What are you going to do with your first million?

Enjoy life. Eat out more often.

Interview with producer/actor Ann Boehlke

Did you really break the Guinness World Record?

Yes. My friends know I always make a big production out of everything and they knew I'd have a big wedding. They asked sarcastically, "Are you going to break a world record?" I took the dare literally. I checked the Guinness Book for wedding records that were breakable. The longest wedding train was only 172 feet. I invited all the guests to submit 2 by 2 panels that I could sew together to make the train. A lot more people responded than I thought. We smashed the record with a wedding train of 417 feet 11 inches. Look it up if you don't believe it.

Is it the same train you wear in the wedding?

It is one and the same. I wore that big hat too. I guess you think I'm crazy. I guess I am.

What was it like doing double duty as actor and producer?

It was the most intense experience in my life. I had to use every ounce of energy I had to get through the 14 days. Every night whether I was in scenes or not, I had to clean up a site. We used a church near the house. When the minister's wife saw grips throwing cigarette butts around and all the pews propped up against gravestones, she went crazy. I had to finish my acting scene, pacify her and then mop the church floor. Meanwhile the entire crew had moved on to a new location.  Not having the money to meet the crew's basic needs, I had to constantly compensate with intangibles like 2nd meals (I made myself), beer, cigarettes and shorter days. One time I found I had to yell at the make-up person for her treatment of another actor while she was putting make-up on me. She's a great person, but sometimes I just lost it.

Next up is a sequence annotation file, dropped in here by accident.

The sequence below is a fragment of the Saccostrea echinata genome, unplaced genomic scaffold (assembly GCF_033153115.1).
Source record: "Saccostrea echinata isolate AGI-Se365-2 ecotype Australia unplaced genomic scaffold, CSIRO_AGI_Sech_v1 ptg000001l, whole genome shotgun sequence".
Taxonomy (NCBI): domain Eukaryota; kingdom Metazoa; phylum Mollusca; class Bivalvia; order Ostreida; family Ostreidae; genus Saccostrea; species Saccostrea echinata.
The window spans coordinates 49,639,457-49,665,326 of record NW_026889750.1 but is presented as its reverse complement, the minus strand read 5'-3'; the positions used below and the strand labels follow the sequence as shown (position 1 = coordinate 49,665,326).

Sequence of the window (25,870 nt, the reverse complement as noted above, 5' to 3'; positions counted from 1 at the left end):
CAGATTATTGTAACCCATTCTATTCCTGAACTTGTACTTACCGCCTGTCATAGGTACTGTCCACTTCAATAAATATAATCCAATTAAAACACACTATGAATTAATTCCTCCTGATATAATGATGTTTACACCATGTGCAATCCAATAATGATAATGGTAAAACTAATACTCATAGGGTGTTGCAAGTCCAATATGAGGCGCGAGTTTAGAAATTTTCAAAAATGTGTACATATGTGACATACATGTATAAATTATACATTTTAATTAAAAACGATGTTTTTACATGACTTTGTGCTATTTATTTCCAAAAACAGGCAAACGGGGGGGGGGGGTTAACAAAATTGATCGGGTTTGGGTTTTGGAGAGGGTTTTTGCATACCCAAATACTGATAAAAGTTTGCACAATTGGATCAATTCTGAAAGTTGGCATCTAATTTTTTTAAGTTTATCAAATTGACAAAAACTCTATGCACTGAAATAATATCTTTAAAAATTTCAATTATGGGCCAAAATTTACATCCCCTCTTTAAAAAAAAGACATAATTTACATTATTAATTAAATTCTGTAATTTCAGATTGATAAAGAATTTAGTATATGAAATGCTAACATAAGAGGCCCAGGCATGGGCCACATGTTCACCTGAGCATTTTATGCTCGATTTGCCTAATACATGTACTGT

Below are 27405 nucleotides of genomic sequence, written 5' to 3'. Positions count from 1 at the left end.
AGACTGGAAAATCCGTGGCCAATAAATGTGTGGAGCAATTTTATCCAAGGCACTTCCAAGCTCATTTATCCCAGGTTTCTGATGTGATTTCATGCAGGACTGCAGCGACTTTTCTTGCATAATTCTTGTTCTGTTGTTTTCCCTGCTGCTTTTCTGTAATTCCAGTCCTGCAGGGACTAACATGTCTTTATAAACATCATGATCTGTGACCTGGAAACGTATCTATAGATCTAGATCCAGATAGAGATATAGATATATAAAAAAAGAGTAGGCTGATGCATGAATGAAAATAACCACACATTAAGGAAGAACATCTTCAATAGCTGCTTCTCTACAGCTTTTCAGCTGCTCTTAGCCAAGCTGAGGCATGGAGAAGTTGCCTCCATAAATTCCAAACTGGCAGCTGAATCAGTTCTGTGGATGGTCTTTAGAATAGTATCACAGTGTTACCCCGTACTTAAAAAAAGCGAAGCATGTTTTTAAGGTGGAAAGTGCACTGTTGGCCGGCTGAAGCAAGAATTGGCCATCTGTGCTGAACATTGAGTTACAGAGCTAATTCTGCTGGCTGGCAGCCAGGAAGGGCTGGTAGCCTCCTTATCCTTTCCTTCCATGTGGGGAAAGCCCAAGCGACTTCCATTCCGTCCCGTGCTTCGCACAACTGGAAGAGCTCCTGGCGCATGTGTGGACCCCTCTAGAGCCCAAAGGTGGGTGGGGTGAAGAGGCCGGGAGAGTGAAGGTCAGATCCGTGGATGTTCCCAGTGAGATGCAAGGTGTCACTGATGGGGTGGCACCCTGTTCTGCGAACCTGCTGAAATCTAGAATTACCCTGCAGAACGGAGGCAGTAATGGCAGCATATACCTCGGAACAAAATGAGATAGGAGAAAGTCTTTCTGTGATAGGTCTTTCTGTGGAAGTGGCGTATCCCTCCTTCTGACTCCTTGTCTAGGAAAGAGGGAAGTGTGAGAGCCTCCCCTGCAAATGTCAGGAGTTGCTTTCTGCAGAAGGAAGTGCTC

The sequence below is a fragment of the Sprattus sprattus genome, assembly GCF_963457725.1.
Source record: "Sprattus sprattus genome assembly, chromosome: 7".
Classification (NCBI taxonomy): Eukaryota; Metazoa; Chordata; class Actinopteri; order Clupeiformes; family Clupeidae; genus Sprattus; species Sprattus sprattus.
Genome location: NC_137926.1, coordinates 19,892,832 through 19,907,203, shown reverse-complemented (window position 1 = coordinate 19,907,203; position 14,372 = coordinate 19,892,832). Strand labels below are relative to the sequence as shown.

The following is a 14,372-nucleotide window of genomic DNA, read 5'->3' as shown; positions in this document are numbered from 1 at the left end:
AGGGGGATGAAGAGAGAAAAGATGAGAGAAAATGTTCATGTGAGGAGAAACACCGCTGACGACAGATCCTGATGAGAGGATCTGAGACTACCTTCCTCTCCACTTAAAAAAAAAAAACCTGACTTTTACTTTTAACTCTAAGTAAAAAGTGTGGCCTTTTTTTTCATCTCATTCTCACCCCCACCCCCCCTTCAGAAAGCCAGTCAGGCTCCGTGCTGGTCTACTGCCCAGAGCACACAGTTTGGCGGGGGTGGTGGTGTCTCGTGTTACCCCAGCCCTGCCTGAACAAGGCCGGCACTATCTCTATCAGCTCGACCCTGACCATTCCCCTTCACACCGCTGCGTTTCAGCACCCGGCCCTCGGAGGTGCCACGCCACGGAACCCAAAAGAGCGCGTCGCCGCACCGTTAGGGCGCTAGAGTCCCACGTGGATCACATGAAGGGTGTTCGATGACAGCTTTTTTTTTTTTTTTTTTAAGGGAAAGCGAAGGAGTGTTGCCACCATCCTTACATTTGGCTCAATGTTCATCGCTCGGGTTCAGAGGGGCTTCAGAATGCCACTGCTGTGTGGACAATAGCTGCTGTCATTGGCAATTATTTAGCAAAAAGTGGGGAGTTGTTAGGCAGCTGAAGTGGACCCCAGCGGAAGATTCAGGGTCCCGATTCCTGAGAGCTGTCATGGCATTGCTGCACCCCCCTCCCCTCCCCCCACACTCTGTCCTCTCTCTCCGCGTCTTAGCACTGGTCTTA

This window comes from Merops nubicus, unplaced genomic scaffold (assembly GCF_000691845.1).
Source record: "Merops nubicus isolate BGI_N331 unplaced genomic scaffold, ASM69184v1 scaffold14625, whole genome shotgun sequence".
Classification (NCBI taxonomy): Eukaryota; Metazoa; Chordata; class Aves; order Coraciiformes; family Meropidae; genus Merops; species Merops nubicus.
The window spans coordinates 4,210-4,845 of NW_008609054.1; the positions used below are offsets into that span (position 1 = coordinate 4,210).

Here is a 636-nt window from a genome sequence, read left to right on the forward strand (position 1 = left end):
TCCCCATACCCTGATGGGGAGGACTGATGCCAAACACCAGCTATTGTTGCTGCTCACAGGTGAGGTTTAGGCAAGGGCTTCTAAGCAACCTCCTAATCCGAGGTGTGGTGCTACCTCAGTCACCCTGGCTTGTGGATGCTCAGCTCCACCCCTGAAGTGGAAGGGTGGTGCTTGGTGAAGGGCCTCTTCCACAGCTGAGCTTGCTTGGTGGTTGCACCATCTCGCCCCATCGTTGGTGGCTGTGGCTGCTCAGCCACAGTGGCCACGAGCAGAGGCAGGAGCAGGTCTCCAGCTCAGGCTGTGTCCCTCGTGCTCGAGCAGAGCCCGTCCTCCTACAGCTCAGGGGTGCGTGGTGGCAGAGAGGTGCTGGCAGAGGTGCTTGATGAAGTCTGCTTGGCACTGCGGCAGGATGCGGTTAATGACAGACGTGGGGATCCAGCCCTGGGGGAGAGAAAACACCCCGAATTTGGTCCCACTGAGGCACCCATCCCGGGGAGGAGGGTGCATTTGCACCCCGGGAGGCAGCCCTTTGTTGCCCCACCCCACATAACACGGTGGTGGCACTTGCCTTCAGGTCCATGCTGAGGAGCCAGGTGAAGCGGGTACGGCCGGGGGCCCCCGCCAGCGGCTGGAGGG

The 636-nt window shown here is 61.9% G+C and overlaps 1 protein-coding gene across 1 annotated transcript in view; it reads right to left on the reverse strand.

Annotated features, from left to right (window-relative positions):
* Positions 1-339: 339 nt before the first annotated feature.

How did you feel about acting a role that was literally based on your real-life character?

At first it was awkward especially in the rehearsals with Josiah. We had dated a few years ago and that's actually how I met Mack. Josiah's an actor and sort of a ladies' man so I don't think I was particularly special to him. However, he is not the cad that's in the movie. He's a great guy and I'd date him again if I weren't married to his brother. As for my character, I think Mack just picked out the weirdest things about me and stuck them in the movie. I think the part I liked best were the heartfelt scenes with Sandy Kenyon who plays the crazy father. He had me bawling at the audition. I guess he has a long lost child from the war and has never met him or her. We've become great friends and I still call him dad.

Of the entire production process, what was the most enjoyable part?

I most enjoyed singing the end credits. I got a chance to work with my buddy Ed Bogas, the film's composer. We had worked together before on the Garfield cartoon theme song. When I'm in the studio singing, I feel I'm in my true element. But the learning experience of producing from conception to marketing has been very fulfilling. I've been a boom operator, cook, dishwasher, floor mopper, actor and studio manager for this film. It was film school in a bucket.

What's next?

I just had a baby. So I've been concentrating on her pretty much full time. Also I play a lot of baseball, in fact I made the professional woman's baseball team, but I didn't want to go on the road and miss the baby. Mack has a baseball script he's working on so that may be next.